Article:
Tuesday, September 22, 2015
The season has changed. One word was heard as a muffled voice flew over the farm,
A teacher nearing retirement in my grade school, as she listened to me in spring anticipate summer break, admonished me-
"Don't rush the season"
She was right. And of course, as my age advances, the metaphors of passing seasons does not go unnoticed. However...I'm glad to see this summer end. The heat, the dryness, the flies, fleas, lice, everything associated with heat-I'm ready to move on.
Last night it was chilly and as I did barn chores I suddenly began thinking of soup, and planned the cauliflower and pepper one I would make. We finished putting eight tons of hay in the barns–nothing feels better to me than getting the hay put up for the winter. I suppose it is like a mother knowing she has canned enough to feed her family through the winter. On the days we haul in hay, it is like Christmas in the barn-Boone is the most ecstatic. I give everyone extra hay that day-I mean it would be like someone bringing loads of cookies into my house and not sharing one or two.
Last night I sat on the deck, in a sweater with the pug buried under the blanket we shared. The light is shifting, the sky has become crisper, the leaves can be heard more clearly now as they get crisper hanging on to life for their final month. Birds were pecking the walnuts in the tree outside the garden. I love this time of year. I think most people do. I was thinking how it must go back to our primordial days and instincts. Autumn brings with it the innate desire to nest again–nesting brings with it survival and comfort.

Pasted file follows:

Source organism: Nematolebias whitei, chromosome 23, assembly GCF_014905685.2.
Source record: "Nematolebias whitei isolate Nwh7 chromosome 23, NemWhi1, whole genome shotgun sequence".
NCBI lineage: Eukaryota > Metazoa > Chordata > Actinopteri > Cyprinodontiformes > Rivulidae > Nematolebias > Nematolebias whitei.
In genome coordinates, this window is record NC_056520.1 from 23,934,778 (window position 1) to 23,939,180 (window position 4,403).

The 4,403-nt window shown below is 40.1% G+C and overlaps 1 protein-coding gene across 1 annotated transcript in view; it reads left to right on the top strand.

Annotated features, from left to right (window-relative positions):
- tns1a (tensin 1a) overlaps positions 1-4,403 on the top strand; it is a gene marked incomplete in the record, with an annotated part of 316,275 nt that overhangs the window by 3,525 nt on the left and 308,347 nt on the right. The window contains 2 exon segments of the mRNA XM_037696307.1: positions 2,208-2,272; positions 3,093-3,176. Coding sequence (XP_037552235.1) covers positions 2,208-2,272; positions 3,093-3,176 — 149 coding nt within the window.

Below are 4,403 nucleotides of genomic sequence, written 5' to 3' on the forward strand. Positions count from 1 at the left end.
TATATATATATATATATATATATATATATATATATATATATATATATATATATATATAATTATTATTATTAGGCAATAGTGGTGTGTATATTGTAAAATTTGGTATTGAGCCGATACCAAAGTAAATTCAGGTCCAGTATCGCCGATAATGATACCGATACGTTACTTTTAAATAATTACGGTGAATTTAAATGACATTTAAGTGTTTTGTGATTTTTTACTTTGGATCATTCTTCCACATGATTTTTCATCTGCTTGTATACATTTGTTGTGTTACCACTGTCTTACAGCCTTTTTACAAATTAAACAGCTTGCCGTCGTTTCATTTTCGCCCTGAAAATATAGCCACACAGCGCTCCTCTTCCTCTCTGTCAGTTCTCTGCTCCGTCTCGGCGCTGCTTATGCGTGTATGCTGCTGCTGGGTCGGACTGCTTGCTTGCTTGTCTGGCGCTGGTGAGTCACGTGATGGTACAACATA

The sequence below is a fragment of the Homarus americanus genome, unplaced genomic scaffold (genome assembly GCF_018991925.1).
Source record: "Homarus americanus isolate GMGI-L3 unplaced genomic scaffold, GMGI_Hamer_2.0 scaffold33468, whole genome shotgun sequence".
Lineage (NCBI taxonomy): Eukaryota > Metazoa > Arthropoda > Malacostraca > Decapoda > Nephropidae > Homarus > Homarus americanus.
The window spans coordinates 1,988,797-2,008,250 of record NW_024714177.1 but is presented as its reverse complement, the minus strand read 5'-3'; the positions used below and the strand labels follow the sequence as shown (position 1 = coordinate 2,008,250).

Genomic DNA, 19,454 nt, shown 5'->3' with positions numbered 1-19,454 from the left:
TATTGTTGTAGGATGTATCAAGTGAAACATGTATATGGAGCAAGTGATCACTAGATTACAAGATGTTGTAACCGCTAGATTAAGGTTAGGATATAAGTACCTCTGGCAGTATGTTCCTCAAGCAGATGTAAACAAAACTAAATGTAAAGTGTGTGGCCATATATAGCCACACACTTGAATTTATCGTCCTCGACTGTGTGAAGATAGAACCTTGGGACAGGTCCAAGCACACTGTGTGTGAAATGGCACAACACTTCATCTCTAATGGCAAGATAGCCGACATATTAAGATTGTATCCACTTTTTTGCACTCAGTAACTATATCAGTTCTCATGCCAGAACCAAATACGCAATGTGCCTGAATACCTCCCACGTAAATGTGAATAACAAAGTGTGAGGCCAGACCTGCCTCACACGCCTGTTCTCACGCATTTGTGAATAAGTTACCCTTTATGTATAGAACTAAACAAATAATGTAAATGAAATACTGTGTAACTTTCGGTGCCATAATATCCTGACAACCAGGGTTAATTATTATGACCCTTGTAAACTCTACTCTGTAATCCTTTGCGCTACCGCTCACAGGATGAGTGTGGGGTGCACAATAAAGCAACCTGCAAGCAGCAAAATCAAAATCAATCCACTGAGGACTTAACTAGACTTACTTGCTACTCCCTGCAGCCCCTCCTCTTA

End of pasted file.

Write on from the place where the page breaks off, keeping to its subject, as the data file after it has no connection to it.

We had many losses this year, as you know. As certain creatures leave, it gives me moments of repose on the deck at night to think of them, but also to think about how many new creatures will arrive, new adventures come with them and life goes on, even after the chill of autumn brings winter. Huck has taken to wanting to be inside instead of on the blanket on the deck when we do our evening sit down. This saddens me, but it part of the life with an aging friend. He is not sad, he just has shifted his comfort levels. I suppose in time, I will need a certain chair to be comfortable. Still, it leaves my relationship with Muddy an open window, and a new kind of bonding begins with him and me.
Itty stood on the railing last night-but she was not Itty Bitty. She was Big Etta, her outdoor name. The five pounder grows into a mountain lion when she is outdoors. I truly understand that when she looks at me from a high perch she is saying,loudly,
I am Big Etta and I am as huge as a house and strong as a lion.